as much as report on what it is NOW.

Crisp, bright, popping tone. Expressions of the Maple b&s
and the thin dread(thinner than the Goodall RSC and Lowden
Dread) body depth. One could assume it would work well in
a recording environment because of the clarity. A very
unscientific but fairly reliable 6 to 7 second sustain by
my "calculations" without mixture of overtone.

In A/B comparison to both the Goodall RSC and the Lowden
rosewood Dread, this Taylor has a defined brightness to
it. Different woods, though. With my hard playing style,
it is brash, curt; a voice I often find in Maple/spruce
guitars when I play. It was strung with light Elixirs,
which I do not prefer. Not a lot of meat to the strings
which certainly curtails the trebles from having any body.
I would like to hear the guitar with some Newtone mediums.
And raise the action to help drive that beautiful top. Its
tight fundamental tone is what I have experienced in many
Taylors, regardless of price range. It has a Taylor voice,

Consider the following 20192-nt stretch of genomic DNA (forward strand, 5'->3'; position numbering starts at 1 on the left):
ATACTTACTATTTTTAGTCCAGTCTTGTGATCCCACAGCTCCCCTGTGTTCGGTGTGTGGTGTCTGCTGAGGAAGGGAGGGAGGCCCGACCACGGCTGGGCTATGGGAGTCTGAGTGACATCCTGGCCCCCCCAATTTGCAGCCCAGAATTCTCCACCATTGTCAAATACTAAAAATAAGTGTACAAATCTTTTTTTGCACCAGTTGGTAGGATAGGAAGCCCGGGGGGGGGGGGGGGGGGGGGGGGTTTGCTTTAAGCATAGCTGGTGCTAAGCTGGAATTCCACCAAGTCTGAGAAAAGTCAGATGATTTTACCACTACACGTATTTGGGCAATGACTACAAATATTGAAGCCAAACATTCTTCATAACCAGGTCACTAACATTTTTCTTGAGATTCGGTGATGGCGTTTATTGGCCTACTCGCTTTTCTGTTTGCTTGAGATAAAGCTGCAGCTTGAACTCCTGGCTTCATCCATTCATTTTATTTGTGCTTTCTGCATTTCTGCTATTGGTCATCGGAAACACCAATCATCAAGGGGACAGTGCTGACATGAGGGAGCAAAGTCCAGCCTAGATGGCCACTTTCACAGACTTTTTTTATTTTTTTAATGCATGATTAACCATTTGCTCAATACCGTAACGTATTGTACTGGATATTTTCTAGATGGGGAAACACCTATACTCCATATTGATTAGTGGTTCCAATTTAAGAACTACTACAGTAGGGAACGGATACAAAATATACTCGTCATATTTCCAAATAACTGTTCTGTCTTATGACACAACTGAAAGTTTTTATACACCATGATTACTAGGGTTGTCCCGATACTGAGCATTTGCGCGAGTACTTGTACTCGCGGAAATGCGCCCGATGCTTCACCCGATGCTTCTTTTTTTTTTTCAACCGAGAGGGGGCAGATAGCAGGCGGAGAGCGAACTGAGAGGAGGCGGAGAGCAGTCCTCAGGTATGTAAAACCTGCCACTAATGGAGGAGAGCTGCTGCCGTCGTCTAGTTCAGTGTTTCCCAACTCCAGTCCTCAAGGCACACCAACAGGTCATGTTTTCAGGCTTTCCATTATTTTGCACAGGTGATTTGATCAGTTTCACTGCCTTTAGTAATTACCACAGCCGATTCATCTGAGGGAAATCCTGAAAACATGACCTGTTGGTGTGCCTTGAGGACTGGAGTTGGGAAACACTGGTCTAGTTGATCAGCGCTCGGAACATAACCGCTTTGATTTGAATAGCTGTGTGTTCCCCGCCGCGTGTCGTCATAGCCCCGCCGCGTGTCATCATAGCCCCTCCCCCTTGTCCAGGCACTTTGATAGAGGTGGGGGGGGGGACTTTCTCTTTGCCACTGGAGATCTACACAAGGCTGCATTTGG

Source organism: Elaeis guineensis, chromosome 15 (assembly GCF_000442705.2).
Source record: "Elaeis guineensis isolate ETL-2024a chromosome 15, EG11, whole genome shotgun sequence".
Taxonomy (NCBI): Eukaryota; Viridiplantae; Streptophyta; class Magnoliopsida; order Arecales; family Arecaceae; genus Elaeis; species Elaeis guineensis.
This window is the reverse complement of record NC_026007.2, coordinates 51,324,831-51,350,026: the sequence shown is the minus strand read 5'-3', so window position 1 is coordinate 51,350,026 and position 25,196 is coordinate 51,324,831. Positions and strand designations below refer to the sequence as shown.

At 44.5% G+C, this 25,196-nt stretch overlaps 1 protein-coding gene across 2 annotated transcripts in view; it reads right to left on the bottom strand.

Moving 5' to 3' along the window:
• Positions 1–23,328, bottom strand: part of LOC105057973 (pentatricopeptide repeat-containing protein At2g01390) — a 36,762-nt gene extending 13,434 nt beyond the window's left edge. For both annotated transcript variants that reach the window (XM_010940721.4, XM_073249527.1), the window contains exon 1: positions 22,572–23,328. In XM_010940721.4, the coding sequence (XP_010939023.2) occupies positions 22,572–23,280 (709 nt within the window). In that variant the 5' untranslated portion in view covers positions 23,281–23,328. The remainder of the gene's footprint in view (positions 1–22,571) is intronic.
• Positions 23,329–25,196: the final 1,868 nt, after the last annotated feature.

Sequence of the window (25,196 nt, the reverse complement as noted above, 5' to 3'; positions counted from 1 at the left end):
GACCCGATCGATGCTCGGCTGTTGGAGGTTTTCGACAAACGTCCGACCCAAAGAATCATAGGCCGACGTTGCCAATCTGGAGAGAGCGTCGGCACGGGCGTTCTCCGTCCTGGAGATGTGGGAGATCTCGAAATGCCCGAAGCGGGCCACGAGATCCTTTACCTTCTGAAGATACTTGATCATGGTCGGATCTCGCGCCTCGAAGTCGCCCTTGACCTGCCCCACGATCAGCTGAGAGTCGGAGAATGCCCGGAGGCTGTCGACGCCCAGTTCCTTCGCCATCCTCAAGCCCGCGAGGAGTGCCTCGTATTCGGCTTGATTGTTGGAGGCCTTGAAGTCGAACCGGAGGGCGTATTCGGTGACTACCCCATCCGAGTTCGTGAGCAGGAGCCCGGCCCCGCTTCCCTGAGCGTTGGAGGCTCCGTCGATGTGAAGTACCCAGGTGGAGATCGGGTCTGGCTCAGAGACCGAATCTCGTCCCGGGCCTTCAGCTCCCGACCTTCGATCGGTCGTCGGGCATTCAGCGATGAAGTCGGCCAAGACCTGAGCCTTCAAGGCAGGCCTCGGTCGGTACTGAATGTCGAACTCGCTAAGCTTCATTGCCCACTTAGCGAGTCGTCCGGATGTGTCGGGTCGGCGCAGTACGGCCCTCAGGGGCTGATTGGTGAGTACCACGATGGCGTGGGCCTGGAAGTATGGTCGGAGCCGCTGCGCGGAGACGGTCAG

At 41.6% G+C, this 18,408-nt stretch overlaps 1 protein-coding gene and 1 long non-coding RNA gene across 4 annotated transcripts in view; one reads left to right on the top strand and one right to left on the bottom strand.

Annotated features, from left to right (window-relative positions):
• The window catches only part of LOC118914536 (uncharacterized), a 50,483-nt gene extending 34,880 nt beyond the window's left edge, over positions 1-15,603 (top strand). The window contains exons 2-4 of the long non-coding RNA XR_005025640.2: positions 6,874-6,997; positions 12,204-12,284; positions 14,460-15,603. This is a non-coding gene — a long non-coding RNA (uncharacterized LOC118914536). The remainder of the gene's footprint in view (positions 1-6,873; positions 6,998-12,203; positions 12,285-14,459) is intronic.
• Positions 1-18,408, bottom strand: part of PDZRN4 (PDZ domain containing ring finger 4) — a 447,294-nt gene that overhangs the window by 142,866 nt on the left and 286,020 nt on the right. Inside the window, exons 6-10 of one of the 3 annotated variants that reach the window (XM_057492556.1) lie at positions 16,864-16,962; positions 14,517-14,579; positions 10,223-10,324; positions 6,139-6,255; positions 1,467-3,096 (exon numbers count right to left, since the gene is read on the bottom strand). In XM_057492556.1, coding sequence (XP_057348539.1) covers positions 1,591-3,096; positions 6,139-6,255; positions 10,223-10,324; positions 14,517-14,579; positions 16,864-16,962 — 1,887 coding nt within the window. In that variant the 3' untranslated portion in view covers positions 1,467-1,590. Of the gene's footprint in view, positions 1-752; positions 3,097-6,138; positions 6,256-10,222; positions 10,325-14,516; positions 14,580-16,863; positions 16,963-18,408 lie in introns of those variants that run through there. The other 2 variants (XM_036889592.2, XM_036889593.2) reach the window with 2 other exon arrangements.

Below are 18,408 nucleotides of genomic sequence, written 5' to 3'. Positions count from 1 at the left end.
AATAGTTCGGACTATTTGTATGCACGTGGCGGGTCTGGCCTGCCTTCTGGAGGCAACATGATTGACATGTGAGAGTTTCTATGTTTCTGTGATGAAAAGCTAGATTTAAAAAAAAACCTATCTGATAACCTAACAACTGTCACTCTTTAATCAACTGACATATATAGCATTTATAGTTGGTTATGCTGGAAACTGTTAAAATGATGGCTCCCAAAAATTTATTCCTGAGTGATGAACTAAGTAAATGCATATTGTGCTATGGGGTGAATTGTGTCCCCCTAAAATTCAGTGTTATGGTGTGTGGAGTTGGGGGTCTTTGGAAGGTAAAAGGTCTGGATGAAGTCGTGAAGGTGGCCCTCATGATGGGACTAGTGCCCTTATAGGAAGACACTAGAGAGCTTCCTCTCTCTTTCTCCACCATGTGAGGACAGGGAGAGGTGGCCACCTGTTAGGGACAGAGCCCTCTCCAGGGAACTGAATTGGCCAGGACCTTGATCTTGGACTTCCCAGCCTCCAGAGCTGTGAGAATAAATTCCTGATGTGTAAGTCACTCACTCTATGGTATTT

a voice I find very different from the Goodall and Lowden sound, for

But perhaps my expectations are unrealistic regarding this
guitar, or just off-base regarding Bob Taylor's intentions
with this whole line of guitars. They are visual
statements. And they fill a need, they perfectly satisfy a
particular customer, along the lines of the visual
extravagance of Laskin and Robinson and Sakashta and Owsley
Smith and all the other superb craftsman that fulfill the
fantastic visual whims of their customers.

This was not designed for the "player" as I understand that term: someone who puts their music out front, to the
audience, in clubs and bars and open mic nights, or